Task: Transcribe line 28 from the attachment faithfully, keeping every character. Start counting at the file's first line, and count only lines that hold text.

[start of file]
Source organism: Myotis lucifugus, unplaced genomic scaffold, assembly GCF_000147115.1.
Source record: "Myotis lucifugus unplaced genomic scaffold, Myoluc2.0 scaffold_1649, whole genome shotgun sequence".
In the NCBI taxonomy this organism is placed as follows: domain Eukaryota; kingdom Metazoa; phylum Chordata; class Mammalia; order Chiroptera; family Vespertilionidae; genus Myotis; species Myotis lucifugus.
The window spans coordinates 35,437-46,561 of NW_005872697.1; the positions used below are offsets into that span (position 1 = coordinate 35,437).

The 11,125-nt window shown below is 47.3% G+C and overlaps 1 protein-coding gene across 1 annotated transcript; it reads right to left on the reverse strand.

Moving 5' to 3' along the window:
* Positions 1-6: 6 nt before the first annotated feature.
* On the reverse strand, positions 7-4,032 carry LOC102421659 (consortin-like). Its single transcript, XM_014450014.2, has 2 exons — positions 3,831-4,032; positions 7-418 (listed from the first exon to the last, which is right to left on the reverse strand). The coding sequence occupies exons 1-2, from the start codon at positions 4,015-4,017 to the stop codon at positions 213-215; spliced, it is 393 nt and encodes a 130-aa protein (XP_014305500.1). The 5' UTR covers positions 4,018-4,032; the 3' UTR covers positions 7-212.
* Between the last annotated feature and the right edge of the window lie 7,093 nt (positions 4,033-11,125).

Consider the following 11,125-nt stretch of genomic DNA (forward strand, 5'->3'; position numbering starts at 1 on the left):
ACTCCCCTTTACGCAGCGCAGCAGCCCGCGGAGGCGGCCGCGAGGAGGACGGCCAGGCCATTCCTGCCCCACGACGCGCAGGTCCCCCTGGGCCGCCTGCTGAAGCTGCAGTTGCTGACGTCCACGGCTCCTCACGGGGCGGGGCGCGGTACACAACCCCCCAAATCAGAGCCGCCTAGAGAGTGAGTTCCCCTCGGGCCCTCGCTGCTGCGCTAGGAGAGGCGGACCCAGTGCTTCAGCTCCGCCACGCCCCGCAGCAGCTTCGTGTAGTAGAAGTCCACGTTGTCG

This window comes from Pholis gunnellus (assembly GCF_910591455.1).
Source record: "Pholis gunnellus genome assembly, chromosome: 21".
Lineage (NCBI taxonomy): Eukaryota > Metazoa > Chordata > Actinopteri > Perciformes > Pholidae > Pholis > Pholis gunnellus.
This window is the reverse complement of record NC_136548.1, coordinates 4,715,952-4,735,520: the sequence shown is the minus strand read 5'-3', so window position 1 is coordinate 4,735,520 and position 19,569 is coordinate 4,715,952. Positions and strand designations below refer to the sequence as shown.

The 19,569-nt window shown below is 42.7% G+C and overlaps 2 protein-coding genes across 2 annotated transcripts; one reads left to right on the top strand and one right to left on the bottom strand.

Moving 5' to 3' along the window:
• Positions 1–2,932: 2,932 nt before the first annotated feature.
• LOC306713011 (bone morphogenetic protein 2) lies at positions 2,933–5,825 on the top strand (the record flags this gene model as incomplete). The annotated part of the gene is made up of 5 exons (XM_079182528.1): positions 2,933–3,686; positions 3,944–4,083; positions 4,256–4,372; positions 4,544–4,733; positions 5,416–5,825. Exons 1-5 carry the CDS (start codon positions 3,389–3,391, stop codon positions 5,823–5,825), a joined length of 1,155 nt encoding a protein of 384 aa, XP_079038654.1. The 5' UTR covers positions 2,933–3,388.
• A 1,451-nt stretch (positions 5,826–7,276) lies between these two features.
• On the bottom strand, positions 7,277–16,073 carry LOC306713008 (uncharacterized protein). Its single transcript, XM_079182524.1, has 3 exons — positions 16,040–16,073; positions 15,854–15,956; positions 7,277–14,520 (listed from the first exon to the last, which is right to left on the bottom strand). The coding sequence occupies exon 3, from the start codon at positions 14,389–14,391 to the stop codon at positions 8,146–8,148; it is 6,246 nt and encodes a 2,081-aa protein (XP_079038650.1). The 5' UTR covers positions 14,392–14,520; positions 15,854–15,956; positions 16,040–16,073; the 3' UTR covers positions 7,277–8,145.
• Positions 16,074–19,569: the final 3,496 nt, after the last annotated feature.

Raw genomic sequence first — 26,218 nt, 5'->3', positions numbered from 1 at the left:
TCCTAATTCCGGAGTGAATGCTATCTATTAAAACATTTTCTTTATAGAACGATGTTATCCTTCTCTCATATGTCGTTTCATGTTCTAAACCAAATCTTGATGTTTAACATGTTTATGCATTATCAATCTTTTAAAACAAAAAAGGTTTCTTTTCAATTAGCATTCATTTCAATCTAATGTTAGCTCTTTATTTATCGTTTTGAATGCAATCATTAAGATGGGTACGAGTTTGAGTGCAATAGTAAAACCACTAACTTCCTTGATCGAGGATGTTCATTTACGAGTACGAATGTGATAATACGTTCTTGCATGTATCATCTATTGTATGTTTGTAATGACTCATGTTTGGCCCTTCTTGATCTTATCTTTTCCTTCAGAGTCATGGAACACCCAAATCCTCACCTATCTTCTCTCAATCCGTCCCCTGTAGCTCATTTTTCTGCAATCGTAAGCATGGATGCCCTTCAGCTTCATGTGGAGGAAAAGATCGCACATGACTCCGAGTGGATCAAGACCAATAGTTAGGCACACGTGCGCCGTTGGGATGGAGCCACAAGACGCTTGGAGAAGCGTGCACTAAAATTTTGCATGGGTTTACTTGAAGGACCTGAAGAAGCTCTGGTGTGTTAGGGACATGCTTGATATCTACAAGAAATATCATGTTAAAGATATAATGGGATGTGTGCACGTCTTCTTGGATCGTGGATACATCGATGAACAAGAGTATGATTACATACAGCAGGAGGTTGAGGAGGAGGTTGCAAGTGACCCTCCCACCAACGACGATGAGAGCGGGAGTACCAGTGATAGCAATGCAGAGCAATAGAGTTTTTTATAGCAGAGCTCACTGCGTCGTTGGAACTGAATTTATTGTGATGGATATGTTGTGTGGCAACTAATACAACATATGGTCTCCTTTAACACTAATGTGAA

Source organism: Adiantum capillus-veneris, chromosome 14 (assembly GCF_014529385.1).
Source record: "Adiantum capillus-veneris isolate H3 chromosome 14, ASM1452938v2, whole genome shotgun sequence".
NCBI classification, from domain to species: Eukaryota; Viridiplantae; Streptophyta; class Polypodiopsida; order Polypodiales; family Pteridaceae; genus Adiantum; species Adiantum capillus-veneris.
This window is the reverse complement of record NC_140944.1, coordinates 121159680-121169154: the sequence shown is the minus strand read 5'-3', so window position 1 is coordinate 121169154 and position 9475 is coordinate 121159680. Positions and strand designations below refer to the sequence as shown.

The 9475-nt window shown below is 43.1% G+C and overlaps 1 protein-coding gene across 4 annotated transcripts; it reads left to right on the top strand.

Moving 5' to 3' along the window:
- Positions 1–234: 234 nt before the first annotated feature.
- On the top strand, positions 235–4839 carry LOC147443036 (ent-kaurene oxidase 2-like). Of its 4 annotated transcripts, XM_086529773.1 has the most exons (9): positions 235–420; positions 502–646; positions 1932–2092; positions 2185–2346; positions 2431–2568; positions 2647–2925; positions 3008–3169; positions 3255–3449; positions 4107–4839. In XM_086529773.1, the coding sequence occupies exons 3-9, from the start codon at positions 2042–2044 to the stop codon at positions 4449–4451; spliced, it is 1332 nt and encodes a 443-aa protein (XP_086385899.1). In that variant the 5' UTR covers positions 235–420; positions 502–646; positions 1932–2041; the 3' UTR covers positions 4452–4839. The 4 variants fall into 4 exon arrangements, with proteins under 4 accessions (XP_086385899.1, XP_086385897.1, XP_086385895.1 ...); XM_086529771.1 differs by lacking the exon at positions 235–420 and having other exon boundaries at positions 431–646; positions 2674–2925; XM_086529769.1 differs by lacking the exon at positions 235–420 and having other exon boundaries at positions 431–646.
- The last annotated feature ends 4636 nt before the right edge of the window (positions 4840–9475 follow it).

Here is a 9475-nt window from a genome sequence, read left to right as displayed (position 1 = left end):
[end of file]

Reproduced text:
This window is the reverse complement of record NC_140944.1, coordinates 121159680-121169154: the sequence shown is the minus strand read 5'-3', so window position 1 is coordinate 121169154 and position 9475 is coordinate 121159680. Positions and strand designations below refer to the sequence as shown.